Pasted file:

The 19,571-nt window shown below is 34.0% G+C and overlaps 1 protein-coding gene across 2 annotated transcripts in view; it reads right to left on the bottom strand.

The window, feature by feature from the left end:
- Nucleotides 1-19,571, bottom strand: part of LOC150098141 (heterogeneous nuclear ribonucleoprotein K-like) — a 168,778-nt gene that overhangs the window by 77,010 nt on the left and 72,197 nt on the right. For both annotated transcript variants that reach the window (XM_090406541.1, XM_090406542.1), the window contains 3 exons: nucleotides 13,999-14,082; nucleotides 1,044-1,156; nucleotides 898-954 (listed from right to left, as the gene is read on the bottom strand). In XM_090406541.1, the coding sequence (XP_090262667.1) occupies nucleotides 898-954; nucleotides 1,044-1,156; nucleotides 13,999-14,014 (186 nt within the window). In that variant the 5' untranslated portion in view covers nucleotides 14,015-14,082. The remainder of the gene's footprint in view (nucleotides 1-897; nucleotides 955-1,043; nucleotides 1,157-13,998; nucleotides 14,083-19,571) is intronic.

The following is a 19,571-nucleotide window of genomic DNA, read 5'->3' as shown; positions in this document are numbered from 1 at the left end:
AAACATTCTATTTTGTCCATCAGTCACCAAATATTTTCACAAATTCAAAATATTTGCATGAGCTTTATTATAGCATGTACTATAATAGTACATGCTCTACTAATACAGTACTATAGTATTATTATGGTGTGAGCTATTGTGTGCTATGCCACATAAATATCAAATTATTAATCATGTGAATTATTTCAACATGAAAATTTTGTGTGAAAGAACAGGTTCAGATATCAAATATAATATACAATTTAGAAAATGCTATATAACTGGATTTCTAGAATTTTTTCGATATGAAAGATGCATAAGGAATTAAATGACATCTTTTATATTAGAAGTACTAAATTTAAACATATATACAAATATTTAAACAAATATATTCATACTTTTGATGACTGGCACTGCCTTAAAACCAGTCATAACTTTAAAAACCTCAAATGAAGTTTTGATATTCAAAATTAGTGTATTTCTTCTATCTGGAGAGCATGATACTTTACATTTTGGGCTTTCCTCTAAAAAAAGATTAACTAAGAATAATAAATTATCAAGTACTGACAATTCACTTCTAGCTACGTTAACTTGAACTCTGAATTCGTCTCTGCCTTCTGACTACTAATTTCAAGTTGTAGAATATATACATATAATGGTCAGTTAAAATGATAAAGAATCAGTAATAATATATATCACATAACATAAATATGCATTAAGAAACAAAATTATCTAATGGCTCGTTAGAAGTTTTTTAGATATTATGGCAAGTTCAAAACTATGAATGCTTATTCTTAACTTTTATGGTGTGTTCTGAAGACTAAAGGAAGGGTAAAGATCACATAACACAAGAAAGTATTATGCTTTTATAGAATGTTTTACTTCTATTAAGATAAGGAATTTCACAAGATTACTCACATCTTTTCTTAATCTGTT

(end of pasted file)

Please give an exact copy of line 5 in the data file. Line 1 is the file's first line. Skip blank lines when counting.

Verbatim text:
AAACATTCTATTTTGTCCATCAGTCACCAAATATTTTCACAAATTCAAAATATTTGCATGAGCTTTATTATAGCATGTACTATAATAGTACATGCTCTACTAATACAGTACTATAGTATTATTATGGTGTGAGCTATTGTGTGCTATGCCACATAAATATCAAATTATTAATCATGTGAATTATTTCAACATGAAAATTTTGTGTGAAAGAACAGGTTCAGATATCAAATATAATATACAATTTAGAAAATGCTATATAACTGGATTTCTAGAATTTTTTCGATATGAAAGATGCATAAGGAATTAAATGACATCTTTTATATTAGAAGTACTAAATTTAAACATATATACAAATATTTAAACAAATATATTCATACTTTTGATGACTGGCACTGCCTTAAAACCAGTCATAACTTTAAAAACCTCAAATGAAGTTTTGATATTCAAAATTAGTGTATTTCTTCTATCTGGAGAGCATGATACTTTACATTTTGGGCTTTCCTCTAAAAAAAGATTAACTAAGAATAATAAATTATCAAGTACTGACAATTCACTTCTAGCTACGTTAACTTGAACTCTGAATTCGTCTCTGCCTTCTGACTACTAATTTCAAGTTGTAGAATATATACATATAATGGTCAGTTAAAATGATAAAGAATCAGTAATAATATATATCACATAACATAAATATGCATTAAGAAACAAAATTATCTAATGGCTCGTTAGAAGTTTTTTAGATATTATGGCAAGTTCAAAACTATGAATGCTTATTCTTAACTTTTATGGTGTGTTCTGAAGACTAAAGGAAGGGTAAAGATCACATAACACAAGAAAGTATTATGCTTTTATAGAATGTTTTACTTCTATTAAGATAAGGAATTTCACAAGATTACTCACATCTTTTCTTAATCTGTT